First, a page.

Broadband

Digital City Expo goes online

In a break with the past, Benjamin Media's Digital City Expo is going online. The entire two day conference will be conducted via the Web, using webinars, chat, and live two way audio to put speakers and the audience in direct contact. It is a bold and interesting experiment, and potentially will give a much broader audience access to the conference and the information provided by presenters.

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Broadband Properties Conference in April

The annual Broadband Properties Summit will be held on April 27-29 in Dallas-Fort Worth (at the airport). More information is available here. If you are interested in broadband technologies, this is an excellent conference. Design Nine will be there as an exhibitor.

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Skype on iPhone

Skype is now available for the iPhone. Sound quality for iPhone to iPhone connections on WiFi networks is excellent, and if you leave the Skype app running (in the foreground) you can turn the phone off and still get calls. However, if Skype is not the main app, you cannot receive calls, so there are still some limitations on the usefulness of it on the iPhone.

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Southeast Broadband Conference

Benedict College in Columbia, South Carolina has announced it's third Broadband in Cities and Towns conference on April 16th. The one day meeting will focus on the connection between broadband and community/economic development, and there will be a special focus on the potential for broadband stimulus funding to help smaller communities and Main Street economic renewal efforts. I'll be one of the speakers and am part of the Advisory Committee.

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Community broadband disinformation

This misleading article suggests an astroturf effort to discredit community broadband projects.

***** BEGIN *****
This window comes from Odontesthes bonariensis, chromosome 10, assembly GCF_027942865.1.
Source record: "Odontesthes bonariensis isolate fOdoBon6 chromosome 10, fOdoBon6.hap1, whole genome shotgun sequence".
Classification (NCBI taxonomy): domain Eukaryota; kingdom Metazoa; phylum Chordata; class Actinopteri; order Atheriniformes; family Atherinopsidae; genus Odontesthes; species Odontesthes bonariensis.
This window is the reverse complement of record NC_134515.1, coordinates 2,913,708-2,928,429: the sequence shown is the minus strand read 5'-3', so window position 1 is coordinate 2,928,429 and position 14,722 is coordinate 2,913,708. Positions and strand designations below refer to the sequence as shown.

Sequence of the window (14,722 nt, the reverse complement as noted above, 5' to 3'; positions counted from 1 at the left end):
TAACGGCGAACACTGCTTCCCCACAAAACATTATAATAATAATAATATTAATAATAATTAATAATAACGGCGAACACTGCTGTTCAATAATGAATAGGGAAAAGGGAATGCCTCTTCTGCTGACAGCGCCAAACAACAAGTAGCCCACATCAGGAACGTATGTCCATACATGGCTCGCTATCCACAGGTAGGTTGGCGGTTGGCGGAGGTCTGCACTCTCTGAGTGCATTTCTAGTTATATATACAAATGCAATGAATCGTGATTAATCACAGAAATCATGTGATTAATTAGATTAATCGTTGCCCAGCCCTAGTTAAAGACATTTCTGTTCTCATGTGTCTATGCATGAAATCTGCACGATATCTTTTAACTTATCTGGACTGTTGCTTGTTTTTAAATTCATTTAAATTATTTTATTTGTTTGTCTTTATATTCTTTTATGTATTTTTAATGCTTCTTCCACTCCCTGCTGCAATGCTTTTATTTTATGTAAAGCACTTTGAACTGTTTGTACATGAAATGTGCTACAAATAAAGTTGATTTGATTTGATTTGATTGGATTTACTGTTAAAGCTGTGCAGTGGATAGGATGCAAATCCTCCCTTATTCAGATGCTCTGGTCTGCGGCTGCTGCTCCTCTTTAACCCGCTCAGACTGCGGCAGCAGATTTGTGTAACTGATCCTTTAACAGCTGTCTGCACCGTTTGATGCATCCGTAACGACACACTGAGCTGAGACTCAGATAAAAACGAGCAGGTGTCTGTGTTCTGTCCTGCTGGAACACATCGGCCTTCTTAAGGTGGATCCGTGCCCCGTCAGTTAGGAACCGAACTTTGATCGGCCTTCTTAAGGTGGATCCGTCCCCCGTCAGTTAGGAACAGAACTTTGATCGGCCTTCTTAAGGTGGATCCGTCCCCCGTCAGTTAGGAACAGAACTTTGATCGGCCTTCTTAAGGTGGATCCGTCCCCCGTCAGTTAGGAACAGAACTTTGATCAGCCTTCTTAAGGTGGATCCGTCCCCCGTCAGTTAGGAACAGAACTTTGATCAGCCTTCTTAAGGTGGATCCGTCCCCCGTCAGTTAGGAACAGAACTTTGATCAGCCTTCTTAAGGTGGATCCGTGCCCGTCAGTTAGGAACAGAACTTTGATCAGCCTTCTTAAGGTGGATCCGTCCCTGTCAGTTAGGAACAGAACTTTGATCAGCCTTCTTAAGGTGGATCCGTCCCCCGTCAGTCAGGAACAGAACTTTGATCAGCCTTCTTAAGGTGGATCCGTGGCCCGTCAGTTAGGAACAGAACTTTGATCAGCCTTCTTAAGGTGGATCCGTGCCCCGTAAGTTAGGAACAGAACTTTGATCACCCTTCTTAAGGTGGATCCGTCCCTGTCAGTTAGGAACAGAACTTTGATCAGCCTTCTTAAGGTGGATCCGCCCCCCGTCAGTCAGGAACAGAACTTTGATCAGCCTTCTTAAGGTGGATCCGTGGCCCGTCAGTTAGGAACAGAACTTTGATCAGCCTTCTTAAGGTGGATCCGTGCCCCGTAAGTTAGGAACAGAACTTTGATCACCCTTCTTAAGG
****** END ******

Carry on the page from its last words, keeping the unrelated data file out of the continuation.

Some incumbents may be fearful of the stimulus funding because it will enable many community projects to meet build out goals much more quickly than originally planned, and to show that they can be financially viable.

There is a mixture of disinformation and truth in the short article, combined skillfully to paint with a very broad brush.

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Webinar on Open Networks

I will be conducting a webinar tomorrow on open networks. The sponsor is the Fiber To The Home Council, and the link to the program and additional information is here.

If you have been interested in open access and open service networks, I'll be providing a half hour overview of the business, financial, and technical issues related to making these a success, and there will be a thirty minute question and answer session.

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Blacksburg Electronic Village: "Most Wired Town in America"

The folks at Handshake 2.0 have reminded me that it was exactly thirteen years ago that Blacksburg made the cover of USA Weekend, a widely circulated Sunday supplement. The Blacksburg Electronic Village (BEV) project was just a little more than two years old. We had turned on Internet access in October, 1993, and became the first general purpose ISP in the world. Long lines at the BEV office were common for the next several years as people eagerly registered to get Internet access.

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Broadband For All: Sensible Policy Goals for Broadband

This handout summarizes some basic policy principles that ought to guide local, state, and national broadband policy.

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Rural Wyoming business creates 700 home-based jobs with fiber

Via Broadband_Report's Twitter feed, here is an NPR story that shows the impact fiber can have in rural areas. An entrepreneurial start up business in tiny Ten Sleep, Wyoming (pop. 350) is on track to employ 700 home-based workers by the end of this year. The business? Teaching English to Koreans. Oh, and the 15,000 students are in Korea.

100 meg fiber connections are $11/month in Japan